The Energy & Mines Ministry made the awards at the opening of the bids in Algiers on 1 October and, under the programme for the new licensing procedure, the contracts will be signed by 16 October.
The turnout for the licence round was lower than anticipated, with just five companies participating, all of which are already present in Algeria. Three of the blocks – 405b, 432-444S-403N and 401d – had only one offer apiece and were awarded to their sole bidders, Canada’s First Calgary Petroleum, TotalFinaElf of France and Spain’s Repsol YPF respectively.
Two US companies, Anadarko Petroleum Corporation and Burlington Resources, both bid for the same block, 406b, as they had done in the first licensing round in April. As with the earlier round, Anadarko was awarded the block. The firm’s previous award was cancelled when it sought to renegotiate the contract. In the latest round, Burlington beat off competition from Repsol to win Block 402d, a block that the US company had identified as a priority.
Once they sign the contracts, the selected companies are obliged to drill one to two exploration wells and one to two appraisal wells in the first phase of exploration. They will also shoot 300-500 square kilometres of 2-D seismic and 100 square kilometres of 3-D seismic. Relinquishment after the first phase is discretionary.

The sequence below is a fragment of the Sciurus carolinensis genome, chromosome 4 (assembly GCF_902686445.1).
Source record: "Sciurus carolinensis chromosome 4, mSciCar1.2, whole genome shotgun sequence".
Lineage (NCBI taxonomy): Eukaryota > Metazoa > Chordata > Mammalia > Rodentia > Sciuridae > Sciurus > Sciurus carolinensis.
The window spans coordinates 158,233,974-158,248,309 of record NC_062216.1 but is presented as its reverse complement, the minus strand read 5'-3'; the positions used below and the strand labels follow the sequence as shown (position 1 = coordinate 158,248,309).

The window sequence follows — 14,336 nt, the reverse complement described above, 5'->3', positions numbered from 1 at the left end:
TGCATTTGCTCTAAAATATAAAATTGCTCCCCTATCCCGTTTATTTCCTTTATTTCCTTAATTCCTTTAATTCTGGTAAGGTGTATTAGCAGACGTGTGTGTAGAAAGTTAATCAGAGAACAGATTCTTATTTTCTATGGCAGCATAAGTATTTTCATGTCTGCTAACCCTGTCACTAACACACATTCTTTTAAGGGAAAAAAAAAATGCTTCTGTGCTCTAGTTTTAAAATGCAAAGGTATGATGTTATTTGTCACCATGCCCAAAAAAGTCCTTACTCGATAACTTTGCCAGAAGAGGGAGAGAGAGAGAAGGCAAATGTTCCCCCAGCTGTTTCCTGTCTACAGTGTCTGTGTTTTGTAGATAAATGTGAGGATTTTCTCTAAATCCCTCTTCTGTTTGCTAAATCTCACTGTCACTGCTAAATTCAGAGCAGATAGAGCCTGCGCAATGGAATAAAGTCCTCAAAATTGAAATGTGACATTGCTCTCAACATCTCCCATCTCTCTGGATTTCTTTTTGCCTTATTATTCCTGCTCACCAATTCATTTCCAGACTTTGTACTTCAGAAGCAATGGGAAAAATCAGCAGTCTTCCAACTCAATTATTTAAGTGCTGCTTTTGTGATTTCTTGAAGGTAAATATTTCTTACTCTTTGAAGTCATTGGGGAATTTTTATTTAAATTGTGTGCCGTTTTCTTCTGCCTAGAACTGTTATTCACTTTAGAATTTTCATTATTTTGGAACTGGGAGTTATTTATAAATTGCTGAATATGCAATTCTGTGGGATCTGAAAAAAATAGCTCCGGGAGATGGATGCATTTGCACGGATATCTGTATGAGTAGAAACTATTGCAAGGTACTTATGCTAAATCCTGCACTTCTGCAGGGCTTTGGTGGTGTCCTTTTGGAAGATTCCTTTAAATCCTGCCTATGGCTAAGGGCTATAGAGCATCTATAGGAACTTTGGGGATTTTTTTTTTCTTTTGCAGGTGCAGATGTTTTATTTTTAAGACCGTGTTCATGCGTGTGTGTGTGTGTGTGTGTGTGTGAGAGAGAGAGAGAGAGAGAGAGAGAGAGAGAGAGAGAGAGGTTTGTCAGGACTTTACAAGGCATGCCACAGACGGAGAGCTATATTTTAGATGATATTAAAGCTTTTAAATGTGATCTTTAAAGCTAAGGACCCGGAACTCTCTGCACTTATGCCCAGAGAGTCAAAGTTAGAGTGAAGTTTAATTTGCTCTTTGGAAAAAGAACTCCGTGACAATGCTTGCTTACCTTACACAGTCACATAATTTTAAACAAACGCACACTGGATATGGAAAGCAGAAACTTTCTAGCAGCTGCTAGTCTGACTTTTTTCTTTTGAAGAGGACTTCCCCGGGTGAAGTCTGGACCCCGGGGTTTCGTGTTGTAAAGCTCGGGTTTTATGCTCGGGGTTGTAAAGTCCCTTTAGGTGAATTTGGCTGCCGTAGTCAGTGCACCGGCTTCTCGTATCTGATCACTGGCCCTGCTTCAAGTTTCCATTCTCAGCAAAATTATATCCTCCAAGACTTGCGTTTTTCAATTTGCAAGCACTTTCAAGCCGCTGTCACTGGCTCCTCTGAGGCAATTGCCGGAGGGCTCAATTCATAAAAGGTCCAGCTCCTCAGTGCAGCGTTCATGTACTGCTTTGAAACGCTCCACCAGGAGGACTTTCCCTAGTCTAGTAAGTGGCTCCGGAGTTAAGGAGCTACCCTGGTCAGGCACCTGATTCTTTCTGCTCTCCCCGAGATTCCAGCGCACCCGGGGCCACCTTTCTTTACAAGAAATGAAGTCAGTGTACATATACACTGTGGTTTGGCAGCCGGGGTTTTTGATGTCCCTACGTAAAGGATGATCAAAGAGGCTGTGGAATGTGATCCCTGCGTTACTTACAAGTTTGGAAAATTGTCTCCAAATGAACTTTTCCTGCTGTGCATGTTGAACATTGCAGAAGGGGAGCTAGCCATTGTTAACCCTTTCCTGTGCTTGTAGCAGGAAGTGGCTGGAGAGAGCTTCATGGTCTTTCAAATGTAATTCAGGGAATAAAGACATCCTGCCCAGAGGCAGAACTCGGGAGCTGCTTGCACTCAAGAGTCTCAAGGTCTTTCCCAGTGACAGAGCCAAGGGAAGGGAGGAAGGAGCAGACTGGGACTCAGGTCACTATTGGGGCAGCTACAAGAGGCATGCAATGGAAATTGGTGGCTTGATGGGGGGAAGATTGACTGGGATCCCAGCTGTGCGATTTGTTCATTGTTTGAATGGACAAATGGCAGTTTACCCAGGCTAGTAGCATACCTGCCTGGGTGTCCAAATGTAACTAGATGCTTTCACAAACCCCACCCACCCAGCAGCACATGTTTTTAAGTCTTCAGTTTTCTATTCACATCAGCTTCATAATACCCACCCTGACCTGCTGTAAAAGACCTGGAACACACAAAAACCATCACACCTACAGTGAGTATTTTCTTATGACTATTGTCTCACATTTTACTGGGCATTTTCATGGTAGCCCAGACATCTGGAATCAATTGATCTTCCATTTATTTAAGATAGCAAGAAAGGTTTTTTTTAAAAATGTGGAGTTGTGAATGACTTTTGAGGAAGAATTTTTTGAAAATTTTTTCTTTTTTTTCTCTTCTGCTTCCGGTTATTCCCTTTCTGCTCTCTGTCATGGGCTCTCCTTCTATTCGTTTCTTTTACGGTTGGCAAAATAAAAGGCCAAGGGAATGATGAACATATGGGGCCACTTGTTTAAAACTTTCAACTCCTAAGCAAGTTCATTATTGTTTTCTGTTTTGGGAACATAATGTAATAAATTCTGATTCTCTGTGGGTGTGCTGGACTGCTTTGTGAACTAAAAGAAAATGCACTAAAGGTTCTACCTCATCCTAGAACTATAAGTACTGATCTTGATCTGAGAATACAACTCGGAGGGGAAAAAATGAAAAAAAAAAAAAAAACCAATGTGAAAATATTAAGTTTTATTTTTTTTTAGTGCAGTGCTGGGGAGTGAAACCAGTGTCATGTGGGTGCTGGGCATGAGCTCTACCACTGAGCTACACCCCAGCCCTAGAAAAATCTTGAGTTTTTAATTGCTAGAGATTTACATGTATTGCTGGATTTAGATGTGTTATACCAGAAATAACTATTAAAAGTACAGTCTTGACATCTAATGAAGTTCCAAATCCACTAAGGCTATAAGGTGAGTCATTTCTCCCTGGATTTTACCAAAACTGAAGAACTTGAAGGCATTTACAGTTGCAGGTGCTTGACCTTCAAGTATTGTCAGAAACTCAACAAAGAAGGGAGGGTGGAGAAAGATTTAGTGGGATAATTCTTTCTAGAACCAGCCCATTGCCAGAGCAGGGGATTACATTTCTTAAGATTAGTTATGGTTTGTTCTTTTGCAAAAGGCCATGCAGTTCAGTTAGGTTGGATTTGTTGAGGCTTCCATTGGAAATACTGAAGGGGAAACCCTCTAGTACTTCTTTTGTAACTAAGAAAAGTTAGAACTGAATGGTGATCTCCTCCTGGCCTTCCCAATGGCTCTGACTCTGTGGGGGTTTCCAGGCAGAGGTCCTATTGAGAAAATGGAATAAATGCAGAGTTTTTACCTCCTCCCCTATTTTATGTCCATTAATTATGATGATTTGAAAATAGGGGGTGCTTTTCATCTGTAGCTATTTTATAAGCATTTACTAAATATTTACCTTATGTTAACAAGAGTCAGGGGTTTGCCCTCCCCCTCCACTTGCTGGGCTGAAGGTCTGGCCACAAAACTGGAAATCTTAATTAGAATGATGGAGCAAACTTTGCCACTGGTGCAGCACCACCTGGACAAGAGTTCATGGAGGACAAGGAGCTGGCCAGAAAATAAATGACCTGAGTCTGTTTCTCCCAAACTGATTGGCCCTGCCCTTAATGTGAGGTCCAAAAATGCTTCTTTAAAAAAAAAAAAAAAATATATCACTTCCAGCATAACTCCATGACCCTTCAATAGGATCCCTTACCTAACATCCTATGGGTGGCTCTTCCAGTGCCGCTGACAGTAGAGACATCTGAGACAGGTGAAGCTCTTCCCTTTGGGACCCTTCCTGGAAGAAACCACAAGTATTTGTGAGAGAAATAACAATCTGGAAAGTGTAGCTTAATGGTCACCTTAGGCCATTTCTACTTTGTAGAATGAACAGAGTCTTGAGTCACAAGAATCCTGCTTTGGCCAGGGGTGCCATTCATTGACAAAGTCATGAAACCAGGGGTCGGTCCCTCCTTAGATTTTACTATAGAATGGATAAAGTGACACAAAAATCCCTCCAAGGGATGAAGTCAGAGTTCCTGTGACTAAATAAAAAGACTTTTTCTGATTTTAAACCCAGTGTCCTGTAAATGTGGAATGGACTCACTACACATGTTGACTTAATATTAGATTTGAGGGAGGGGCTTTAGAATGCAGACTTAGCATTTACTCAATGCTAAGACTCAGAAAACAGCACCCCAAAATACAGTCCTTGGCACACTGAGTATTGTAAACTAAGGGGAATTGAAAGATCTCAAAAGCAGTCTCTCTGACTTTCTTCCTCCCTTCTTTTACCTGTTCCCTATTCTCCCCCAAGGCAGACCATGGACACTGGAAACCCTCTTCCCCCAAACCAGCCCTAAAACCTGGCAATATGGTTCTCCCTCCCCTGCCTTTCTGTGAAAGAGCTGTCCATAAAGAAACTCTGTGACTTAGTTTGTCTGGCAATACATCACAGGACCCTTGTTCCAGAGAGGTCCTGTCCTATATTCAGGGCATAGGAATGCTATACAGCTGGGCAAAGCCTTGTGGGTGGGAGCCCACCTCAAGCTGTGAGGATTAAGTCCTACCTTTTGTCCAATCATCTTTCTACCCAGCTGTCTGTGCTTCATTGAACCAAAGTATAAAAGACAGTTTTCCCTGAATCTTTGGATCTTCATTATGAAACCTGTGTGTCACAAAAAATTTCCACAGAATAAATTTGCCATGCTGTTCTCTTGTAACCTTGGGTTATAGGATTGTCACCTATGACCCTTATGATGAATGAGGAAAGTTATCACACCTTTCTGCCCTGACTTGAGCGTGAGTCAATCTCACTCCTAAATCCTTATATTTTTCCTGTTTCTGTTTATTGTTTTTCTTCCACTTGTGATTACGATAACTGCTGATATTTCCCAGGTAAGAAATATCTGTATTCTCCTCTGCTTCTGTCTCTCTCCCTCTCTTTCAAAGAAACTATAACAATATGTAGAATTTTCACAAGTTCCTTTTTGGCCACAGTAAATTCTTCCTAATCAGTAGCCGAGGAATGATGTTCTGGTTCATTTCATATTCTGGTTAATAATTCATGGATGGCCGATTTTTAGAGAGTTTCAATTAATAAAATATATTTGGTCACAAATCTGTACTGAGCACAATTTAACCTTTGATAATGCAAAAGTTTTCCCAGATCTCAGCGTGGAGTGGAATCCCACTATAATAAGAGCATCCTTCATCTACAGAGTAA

In all ten blocks were on offer, including five in the less-explored Cheliff, Timimoun, Djemaa-Touggourt and Illizi basins. There were no bidders for these blocks, which are considered by some analysts to be in high-risk or frontier areas. ‘The bidders are mostly Berkine-focused,’ says one international oil executive. ‘Moreover, the current economic climate and the events of 11 September may well have deterred smaller companies from pitching for the more isolated blocks.’
The unassigned blocks will be retendered with five others within about six months in a third licensing round. However, sources say the repackaging of the blocks will do little to increase their attraction. ‘Work needs to be done on improving the quality and vintage of the data available and better defining the prospectivity of the blocks,’ says one.
The transparent bidding process was introduced by Energy & Mines Minister Chakib Khelil last year in an attempt to encourage and accelerate investment in Algeria’s upstream. Beforehand it could take up to three years of bilateral negotiations to sign a contract (MEED 16:2:01, Cover Story).
International oil companies are now awaiting news on the proposed new hydrocarbons law.